Podesta was able to roll out his hospital's EHR system in only 15 months at a cost of about $88 million. The good news: he expects to see a full ROI and an uptick in productivity. "We constantly get calls from physicians about their productivity, about how this has made life easier for them," he said.

Fletcher Allen's PRISM system will eventually connect virtually every key function in the hospital and has been key to creating a smooth workflow for clinicians and technicians alike.

Rolling out the servers and databases for the EHR system was the easy part, at least compared to training physicians and nurses to use it. Over a 10-week period, Podesta said his unit had to train between 5,000 and 6,000 medical staff members -- and it took anywhere from 16 to 24 hours to train each nurse. That was a priority, he said, because nurses tend to help train physicians.

Some of Fletcher Allen Hospital's training was performed using Web-based tools, but most was hands-on work in training rooms. "One thing we made sure of was that it was all [EPIC] certified. Everyone had to take a test and pass it before they got their certification codes. The day we went live... if someone showed up who wasn't certified, we took them to the training room and trained them first."

Focus on CPOE

Dr. Reid Conant, chief medical information officer at Tri-City Emergency Medical Group in Oceanside, Calif., said implementing a CPOE system is the best place to start on the road to EHR. He suggested that such systems should be set up in the emergency department first before being rolled out to the rest of the hospital.

"It's a highly visible microcosm," said Conant, an emergency department physician. Tri-City Emergency Medical Group has 395 licensed beds and 600 active medical staffers, and it treats 72,000 patients a year in its emergency department. It's the third busiest hospital in San Diego county.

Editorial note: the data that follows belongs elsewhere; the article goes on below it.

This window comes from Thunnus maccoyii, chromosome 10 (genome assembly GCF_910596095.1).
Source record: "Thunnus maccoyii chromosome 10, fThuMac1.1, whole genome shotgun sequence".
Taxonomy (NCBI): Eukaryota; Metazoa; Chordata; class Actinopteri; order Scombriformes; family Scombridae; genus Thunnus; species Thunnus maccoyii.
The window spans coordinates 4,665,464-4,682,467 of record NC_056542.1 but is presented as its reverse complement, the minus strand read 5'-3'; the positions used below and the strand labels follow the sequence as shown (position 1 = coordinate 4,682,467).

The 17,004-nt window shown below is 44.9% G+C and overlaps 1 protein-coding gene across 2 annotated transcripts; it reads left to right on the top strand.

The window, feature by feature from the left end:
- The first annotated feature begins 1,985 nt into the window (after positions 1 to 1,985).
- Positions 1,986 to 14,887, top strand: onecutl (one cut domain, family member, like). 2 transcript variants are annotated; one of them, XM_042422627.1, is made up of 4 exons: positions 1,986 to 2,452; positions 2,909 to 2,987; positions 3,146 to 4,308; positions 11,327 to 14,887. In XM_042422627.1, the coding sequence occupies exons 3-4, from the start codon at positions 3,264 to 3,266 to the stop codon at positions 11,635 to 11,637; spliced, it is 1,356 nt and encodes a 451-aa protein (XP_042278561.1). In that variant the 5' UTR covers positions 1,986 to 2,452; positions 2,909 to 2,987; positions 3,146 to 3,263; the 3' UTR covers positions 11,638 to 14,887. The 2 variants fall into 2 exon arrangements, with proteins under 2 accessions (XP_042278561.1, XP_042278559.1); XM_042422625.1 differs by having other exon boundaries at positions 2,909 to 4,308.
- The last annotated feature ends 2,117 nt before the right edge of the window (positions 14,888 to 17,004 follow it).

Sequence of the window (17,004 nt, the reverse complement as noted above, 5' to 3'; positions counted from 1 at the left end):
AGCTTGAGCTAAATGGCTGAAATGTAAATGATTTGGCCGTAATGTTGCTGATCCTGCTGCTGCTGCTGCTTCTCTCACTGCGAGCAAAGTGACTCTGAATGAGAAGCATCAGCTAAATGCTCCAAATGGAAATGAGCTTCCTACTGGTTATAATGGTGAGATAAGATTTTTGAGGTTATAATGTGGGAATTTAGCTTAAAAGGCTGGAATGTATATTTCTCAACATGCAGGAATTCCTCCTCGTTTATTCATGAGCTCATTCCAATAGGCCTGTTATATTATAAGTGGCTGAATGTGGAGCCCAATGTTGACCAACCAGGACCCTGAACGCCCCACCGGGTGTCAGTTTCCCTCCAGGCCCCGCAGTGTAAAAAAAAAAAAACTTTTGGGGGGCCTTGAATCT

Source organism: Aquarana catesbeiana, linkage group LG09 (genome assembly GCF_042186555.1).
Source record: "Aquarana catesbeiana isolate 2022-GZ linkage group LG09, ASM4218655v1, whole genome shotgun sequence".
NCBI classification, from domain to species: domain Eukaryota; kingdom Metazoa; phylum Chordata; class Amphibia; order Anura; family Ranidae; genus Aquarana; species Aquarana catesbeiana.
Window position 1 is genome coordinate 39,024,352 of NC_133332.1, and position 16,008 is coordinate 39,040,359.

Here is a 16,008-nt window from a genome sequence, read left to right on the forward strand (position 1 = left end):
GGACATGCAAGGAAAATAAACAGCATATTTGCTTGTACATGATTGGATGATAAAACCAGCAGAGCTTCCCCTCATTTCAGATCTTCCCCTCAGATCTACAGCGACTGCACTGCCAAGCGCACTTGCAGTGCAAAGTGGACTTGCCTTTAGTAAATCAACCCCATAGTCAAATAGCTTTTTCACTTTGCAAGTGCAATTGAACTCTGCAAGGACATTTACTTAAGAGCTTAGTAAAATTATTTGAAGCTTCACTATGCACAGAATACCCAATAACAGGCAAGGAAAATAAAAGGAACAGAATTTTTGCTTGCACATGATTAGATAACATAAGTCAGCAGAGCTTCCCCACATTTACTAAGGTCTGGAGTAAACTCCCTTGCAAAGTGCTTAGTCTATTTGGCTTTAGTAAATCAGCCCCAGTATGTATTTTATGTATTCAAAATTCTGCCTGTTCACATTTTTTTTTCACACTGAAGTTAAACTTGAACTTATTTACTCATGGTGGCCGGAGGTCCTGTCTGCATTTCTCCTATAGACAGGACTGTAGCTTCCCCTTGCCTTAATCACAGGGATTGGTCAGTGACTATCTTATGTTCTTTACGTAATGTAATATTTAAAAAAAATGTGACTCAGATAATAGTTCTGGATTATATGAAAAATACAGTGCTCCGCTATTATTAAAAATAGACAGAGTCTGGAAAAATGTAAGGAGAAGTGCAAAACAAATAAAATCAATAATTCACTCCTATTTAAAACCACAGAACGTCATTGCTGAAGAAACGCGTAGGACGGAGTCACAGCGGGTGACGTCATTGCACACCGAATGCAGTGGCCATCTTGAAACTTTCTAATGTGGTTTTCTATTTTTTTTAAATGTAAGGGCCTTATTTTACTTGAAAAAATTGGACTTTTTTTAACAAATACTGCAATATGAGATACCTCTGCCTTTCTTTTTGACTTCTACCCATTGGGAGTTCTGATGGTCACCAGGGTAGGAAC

Conant stressed that while vendors may offer software and systems that have the required meaningful-use certifications, hospitals must still be careful to implement them in a way that meets the government's standards and qualifies for reimbursements. That often means modifying the systems.

"For example, if you implement an application but you don't design it to meet the five rules for clinical physician support, the hospital won't meet the measure," he said. "A lot of this will come down to customization of these applications."

Conant said computer applications should help physician and nurse workflow, not hinder it. "We have seen many CPOE implementations go very well on Day One, but we have also seen many clients who had been struggling for months with an incomplete build."

CPOE system providers need to have adequate order sets or care plan content. Those are bundled sets of orders for patients; they could include orders to check vital signs, diet restrictions or pain medications. Physicians pick and choose which orders to include.

"This also allows for standardization of care across providers within a department," Conant said. "Just yesterday, I cared for a patient with an acute onset major stroke. I used our "Code Stroke" order set, which allowed me to enter approximately 25 orders within about 15 seconds, based on our Code Stroke protocol."

Conant advises CIOs to deploy a user-friendly and intuitive folder structure by leveraging custom departmental folder structures that exist in most EHRs. It's also important to include ancillary alerts that can immediately notify staff of order requests.

"We have built our system to immediately auto-page ancillary staff, immediately notifying EKG technicians, respiratory therapists, X-ray technicians, and phlebotomists," he said. Such a system cuts turnaround times and lowers the chance of error.

Conant and other industry experts also recommend identifying departmental and organizational provider champions -- high-level staffers or hospital executives -- to take part in the design, building, testing, training, implementation and maintenance involved in a CPOE project. These champions will need analyst and clerical support, and they should be compensated for their time, since they will be taken away from their clinical practices, Conant said.

Getting certified